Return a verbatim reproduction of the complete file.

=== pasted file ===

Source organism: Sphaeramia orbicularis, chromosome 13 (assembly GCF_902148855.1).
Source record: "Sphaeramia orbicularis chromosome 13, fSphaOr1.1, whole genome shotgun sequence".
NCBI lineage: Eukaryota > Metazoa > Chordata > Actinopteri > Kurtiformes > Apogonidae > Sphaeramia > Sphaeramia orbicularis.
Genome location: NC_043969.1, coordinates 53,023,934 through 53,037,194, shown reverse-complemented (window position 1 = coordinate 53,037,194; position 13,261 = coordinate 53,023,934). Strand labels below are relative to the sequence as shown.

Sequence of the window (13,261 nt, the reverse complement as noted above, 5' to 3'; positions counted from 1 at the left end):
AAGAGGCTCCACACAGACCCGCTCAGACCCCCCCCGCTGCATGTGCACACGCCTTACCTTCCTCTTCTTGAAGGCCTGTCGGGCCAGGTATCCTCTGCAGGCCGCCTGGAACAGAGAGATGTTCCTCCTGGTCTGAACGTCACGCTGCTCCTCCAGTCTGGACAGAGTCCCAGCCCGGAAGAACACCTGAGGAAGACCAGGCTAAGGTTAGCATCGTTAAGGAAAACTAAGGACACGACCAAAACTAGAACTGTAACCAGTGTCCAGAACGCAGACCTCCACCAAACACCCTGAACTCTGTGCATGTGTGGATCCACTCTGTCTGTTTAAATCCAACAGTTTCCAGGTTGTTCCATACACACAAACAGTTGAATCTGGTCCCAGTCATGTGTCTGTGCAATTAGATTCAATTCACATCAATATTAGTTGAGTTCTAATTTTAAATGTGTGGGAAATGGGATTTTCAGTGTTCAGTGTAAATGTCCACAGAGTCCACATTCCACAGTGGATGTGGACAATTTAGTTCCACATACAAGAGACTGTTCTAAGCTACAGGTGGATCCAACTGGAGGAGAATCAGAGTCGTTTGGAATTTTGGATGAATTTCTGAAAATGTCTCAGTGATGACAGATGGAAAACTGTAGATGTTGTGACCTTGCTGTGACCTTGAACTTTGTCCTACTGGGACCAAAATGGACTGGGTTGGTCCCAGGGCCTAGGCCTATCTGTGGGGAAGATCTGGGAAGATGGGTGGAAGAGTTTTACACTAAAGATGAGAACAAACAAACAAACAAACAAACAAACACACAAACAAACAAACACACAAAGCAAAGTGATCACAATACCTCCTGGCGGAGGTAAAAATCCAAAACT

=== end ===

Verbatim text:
Source organism: Sphaeramia orbicularis, chromosome 13 (assembly GCF_902148855.1).
Source record: "Sphaeramia orbicularis chromosome 13, fSphaOr1.1, whole genome shotgun sequence".
NCBI lineage: Eukaryota > Metazoa > Chordata > Actinopteri > Kurtiformes > Apogonidae > Sphaeramia > Sphaeramia orbicularis.
Genome location: NC_043969.1, coordinates 53,023,934 through 53,037,194, shown reverse-complemented (window position 1 = coordinate 53,037,194; position 13,261 = coordinate 53,023,934). Strand labels below are relative to the sequence as shown.

Sequence of the window (13,261 nt, the reverse complement as noted above, 5' to 3'; positions counted from 1 at the left end):
AAGAGGCTCCACACAGACCCGCTCAGACCCCCCCCGCTGCATGTGCACACGCCTTACCTTCCTCTTCTTGAAGGCCTGTCGGGCCAGGTATCCTCTGCAGGCCGCCTGGAACAGAGAGATGTTCCTCCTGGTCTGAACGTCACGCTGCTCCTCCAGTCTGGACAGAGTCCCAGCCCGGAAGAACACCTGAGGAAGACCAGGCTAAGGTTAGCATCGTTAAGGAAAACTAAGGACACGACCAAAACTAGAACTGTAACCAGTGTCCAGAACGCAGACCTCCACCAAACACCCTGAACTCTGTGCATGTGTGGATCCACTCTGTCTGTTTAAATCCAACAGTTTCCAGGTTGTTCCATACACACAAACAGTTGAATCTGGTCCCAGTCATGTGTCTGTGCAATTAGATTCAATTCACATCAATATTAGTTGAGTTCTAATTTTAAATGTGTGGGAAATGGGATTTTCAGTGTTCAGTGTAAATGTCCACAGAGTCCACATTCCACAGTGGATGTGGACAATTTAGTTCCACATACAAGAGACTGTTCTAAGCTACAGGTGGATCCAACTGGAGGAGAATCAGAGTCGTTTGGAATTTTGGATGAATTTCTGAAAATGTCTCAGTGATGACAGATGGAAAACTGTAGATGTTGTGACCTTGCTGTGACCTTGAACTTTGTCCTACTGGGACCAAAATGGACTGGGTTGGTCCCAGGGCCTAGGCCTATCTGTGGGGAAGATCTGGGAAGATGGGTGGAAGAGTTTTACACTAAAGATGAGAACAAACAAACAAACAAACAAACAAACACACAAACAAACAAACACACAAAGCAAAGTGATCACAATACCTCCTGGCGGAGGTAAAAATCCAAAACT